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Research Guides

Figures & Tables

Figures are non-text items (chart, graph, map/drawing/photograph)

Tables are text/numerical data within a table

If the figure or table  is from a resource, it needs to be cited in  3 ways:

  1. in the written report
  2. in the the figure or table
    1. header (number & title)
    2. caption (description & citation)
  3. in the bibliography


Written Report -The figure/table should be described in the written report (what inferences/conclusions the reader should draw from the figure/table) and be cited.

Figure or table - When inserting a figure into the written report, a header should be placed above the figure and a caption should be placed below it.

The title contains the figure/table number and then a short descriptive title.  Figure/Table 1 Brief Title Name

The caption contains the figure/table number, a brief description of the figure/table, and the citation.The reader should be able to understand the figure/table from this description.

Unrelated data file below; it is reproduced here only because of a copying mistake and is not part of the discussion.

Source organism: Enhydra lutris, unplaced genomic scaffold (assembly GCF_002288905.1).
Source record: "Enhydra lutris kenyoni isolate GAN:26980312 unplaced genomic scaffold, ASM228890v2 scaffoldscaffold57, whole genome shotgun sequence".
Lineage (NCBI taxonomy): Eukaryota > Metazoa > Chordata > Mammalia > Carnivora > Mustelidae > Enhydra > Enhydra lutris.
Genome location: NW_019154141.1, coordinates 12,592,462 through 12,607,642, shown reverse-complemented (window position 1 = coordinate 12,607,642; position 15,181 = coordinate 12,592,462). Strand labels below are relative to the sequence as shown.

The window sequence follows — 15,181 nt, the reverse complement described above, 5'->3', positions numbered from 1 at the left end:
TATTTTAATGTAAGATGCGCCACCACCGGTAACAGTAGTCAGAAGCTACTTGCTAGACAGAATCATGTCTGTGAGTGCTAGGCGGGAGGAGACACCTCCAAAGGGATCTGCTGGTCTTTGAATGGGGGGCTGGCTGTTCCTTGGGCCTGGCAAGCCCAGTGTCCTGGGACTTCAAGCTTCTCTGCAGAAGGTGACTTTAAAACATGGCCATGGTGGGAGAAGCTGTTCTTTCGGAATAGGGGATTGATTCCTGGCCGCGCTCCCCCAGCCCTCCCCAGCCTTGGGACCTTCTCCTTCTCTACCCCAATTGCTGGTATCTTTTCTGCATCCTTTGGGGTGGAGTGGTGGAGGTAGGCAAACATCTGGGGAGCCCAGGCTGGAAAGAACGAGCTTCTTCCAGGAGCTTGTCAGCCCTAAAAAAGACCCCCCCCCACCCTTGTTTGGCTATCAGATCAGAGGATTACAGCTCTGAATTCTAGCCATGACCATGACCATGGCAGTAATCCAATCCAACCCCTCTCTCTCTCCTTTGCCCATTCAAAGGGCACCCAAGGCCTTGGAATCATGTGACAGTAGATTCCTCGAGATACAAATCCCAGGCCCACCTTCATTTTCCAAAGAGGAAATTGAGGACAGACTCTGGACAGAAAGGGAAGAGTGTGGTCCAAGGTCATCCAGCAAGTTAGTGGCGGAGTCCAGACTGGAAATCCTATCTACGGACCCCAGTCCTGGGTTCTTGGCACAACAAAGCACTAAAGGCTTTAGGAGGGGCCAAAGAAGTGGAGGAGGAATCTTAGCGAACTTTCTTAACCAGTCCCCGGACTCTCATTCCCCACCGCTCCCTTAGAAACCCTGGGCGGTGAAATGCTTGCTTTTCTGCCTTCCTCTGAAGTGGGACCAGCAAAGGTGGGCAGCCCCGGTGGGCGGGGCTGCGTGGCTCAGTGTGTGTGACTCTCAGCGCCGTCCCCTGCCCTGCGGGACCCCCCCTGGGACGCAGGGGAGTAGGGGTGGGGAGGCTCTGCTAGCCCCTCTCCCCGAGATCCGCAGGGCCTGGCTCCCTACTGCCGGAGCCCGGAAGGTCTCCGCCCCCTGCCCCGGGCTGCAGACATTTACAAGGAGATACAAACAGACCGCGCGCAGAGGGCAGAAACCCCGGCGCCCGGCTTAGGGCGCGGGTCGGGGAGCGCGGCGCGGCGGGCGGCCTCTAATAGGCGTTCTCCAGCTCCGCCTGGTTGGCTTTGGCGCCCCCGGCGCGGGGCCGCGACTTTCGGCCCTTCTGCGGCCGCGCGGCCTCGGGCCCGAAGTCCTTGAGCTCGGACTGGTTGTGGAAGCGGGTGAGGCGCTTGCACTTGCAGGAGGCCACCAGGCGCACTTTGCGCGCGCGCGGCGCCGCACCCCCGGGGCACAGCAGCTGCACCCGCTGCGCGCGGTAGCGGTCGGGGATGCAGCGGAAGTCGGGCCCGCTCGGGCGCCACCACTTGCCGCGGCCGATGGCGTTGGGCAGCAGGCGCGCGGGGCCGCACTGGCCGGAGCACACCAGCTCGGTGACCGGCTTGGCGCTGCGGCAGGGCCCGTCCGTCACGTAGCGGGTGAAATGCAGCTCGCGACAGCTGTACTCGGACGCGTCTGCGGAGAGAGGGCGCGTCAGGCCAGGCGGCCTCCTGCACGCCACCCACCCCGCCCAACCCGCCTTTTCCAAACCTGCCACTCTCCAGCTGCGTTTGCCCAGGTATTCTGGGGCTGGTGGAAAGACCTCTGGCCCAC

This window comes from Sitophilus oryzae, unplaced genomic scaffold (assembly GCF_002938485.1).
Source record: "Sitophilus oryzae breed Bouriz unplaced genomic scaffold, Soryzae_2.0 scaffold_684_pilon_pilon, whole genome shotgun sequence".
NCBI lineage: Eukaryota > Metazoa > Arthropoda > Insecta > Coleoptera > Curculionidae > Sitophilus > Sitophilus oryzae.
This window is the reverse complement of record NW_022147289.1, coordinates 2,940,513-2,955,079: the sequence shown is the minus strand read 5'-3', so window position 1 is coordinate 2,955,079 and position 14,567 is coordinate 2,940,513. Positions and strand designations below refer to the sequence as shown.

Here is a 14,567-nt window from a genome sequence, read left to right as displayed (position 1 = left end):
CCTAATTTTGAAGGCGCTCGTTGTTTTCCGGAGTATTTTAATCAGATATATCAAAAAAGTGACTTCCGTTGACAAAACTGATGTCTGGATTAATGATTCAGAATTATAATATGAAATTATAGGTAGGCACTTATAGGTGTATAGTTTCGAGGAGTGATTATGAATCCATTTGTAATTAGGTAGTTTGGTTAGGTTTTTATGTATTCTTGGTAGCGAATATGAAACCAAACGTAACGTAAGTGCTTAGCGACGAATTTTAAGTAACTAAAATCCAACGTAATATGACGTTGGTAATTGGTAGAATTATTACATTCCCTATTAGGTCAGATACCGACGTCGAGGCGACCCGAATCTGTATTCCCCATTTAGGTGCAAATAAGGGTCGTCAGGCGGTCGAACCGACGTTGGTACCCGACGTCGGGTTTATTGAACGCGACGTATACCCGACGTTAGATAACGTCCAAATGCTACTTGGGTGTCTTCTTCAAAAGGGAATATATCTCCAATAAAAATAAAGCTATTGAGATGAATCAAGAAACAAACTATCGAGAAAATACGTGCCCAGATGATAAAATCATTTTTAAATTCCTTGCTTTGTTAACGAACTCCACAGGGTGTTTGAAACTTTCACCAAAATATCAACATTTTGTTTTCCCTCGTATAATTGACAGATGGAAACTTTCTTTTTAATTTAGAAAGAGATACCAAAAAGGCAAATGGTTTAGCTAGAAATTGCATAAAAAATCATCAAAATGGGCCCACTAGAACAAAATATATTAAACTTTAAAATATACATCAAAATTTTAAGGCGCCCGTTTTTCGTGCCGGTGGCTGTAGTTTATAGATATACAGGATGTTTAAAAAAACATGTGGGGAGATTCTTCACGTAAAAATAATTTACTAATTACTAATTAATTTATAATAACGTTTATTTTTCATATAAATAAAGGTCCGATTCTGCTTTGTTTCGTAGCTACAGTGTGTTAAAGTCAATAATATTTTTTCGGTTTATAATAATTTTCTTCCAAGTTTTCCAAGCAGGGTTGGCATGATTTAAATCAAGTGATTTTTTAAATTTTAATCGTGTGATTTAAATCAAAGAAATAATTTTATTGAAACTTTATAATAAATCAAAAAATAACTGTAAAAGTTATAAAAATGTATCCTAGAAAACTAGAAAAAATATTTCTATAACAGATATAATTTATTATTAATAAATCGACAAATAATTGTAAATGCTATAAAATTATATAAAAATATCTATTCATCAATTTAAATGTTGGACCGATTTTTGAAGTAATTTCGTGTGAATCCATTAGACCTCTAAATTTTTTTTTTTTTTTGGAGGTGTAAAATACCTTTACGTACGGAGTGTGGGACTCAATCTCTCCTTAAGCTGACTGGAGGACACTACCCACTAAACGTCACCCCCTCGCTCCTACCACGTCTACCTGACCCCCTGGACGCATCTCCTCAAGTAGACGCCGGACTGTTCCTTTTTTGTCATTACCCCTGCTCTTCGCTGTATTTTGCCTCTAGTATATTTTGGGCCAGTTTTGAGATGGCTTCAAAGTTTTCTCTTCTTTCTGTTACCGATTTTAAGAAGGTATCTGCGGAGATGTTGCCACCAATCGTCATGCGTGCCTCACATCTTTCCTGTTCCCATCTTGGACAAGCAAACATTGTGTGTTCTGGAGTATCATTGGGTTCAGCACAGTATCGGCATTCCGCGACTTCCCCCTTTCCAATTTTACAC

Biblography - Each figure/table should contain its own citation in the bibliography.

Author. (Date). Title of figure-table. [Figure/Table]. Title of work. Resource_Name/URL.


Example of #1 & #2  (written & figure/table):

Survey results indicate rising tuition rates would impede students’ ability to learn, as students would spend less time on educational tasks and more time working to cover tuition costs (Doe, 2011).


Figure 1. Students currently spend approximately three times more time working than on education. Taken from Students’ Lives by John Doe, p. 25.


Report continues....


Example #3: (bibliography)

Euromonitor International. (2020). [Statistical data on market sizes of fresh food]. Passport. Retrieved January 21, 2021, from

Some Guidelines

Here are some of the guidelines in citing figures and tables.

Figures & tables should be concise, clear, and consistent.

Figures & tables should:

  • Appear only after first referenced in text. Large figures/tables should be placed in an appendix.
  • Be labelled numerically, in order of appearance.
  • Be easy to read, large enough to view, and be consistent in size throughout the report.
  • List units of measure, have axis & element labels, and a legend.
  • Contain only data discussed in the written report data (no extraneous statistics).

In addition to the guidelines above, tables have other requirements. 

For all the guidelines, see "Tables and Figures" from the APA Publication Manual (7th edition, section 7.21)